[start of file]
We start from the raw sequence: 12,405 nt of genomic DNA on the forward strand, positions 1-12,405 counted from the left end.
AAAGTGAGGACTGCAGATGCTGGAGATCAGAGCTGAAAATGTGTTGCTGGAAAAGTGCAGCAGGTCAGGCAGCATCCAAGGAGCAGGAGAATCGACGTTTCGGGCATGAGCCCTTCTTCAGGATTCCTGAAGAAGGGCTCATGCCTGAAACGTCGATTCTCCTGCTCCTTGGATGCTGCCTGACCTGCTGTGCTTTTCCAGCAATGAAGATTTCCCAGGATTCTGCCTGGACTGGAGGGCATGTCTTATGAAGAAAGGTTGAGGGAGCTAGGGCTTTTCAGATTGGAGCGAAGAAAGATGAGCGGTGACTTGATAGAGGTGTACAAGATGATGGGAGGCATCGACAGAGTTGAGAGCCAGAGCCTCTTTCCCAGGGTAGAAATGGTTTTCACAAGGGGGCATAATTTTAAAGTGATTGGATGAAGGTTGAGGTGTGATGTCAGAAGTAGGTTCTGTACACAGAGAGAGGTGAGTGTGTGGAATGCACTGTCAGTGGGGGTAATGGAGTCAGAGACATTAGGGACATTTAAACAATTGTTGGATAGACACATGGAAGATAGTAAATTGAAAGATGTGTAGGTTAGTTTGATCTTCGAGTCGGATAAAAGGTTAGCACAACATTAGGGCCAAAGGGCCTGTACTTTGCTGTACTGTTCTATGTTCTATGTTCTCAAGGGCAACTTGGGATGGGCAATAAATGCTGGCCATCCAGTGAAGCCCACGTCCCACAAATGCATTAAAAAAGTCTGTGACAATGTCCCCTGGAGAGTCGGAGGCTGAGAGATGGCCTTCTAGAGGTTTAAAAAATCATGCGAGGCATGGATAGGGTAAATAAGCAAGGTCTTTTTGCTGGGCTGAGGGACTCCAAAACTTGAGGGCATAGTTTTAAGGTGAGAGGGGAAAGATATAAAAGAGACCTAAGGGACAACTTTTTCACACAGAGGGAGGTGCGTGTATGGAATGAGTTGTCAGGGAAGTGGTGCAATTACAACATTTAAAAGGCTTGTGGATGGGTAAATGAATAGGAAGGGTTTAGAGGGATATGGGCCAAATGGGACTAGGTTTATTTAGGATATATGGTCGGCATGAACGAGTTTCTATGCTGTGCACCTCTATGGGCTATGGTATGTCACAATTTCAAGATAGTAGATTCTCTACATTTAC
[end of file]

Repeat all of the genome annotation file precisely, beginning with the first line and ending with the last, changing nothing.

We start from the raw sequence: 12,405 nt of genomic DNA on the forward strand, positions 1-12,405 counted from the left end.
AAAGTGAGGACTGCAGATGCTGGAGATCAGAGCTGAAAATGTGTTGCTGGAAAAGTGCAGCAGGTCAGGCAGCATCCAAGGAGCAGGAGAATCGACGTTTCGGGCATGAGCCCTTCTTCAGGATTCCTGAAGAAGGGCTCATGCCTGAAACGTCGATTCTCCTGCTCCTTGGATGCTGCCTGACCTGCTGTGCTTTTCCAGCAATGAAGATTTCCCAGGATTCTGCCTGGACTGGAGGGCATGTCTTATGAAGAAAGGTTGAGGGAGCTAGGGCTTTTCAGATTGGAGCGAAGAAAGATGAGCGGTGACTTGATAGAGGTGTACAAGATGATGGGAGGCATCGACAGAGTTGAGAGCCAGAGCCTCTTTCCCAGGGTAGAAATGGTTTTCACAAGGGGGCATAATTTTAAAGTGATTGGATGAAGGTTGAGGTGTGATGTCAGAAGTAGGTTCTGTACACAGAGAGAGGTGAGTGTGTGGAATGCACTGTCAGTGGGGGTAATGGAGTCAGAGACATTAGGGACATTTAAACAATTGTTGGATAGACACATGGAAGATAGTAAATTGAAAGATGTGTAGGTTAGTTTGATCTTCGAGTCGGATAAAAGGTTAGCACAACATTAGGGCCAAAGGGCCTGTACTTTGCTGTACTGTTCTATGTTCTATGTTCTCAAGGGCAACTTGGGATGGGCAATAAATGCTGGCCATCCAGTGAAGCCCACGTCCCACAAATGCATTAAAAAAGTCTGTGACAATGTCCCCTGGAGAGTCGGAGGCTGAGAGATGGCCTTCTAGAGGTTTAAAAAATCATGCGAGGCATGGATAGGGTAAATAAGCAAGGTCTTTTTGCTGGGCTGAGGGACTCCAAAACTTGAGGGCATAGTTTTAAGGTGAGAGGGGAAAGATATAAAAGAGACCTAAGGGACAACTTTTTCACACAGAGGGAGGTGCGTGTATGGAATGAGTTGTCAGGGAAGTGGTGCAATTACAACATTTAAAAGGCTTGTGGATGGGTAAATGAATAGGAAGGGTTTAGAGGGATATGGGCCAAATGGGACTAGGTTTATTTAGGATATATGGTCGGCATGAACGAGTTTCTATGCTGTGCACCTCTATGGGCTATGGTATGTCACAATTTCAAGATAGTAGATTCTCTACATTTAC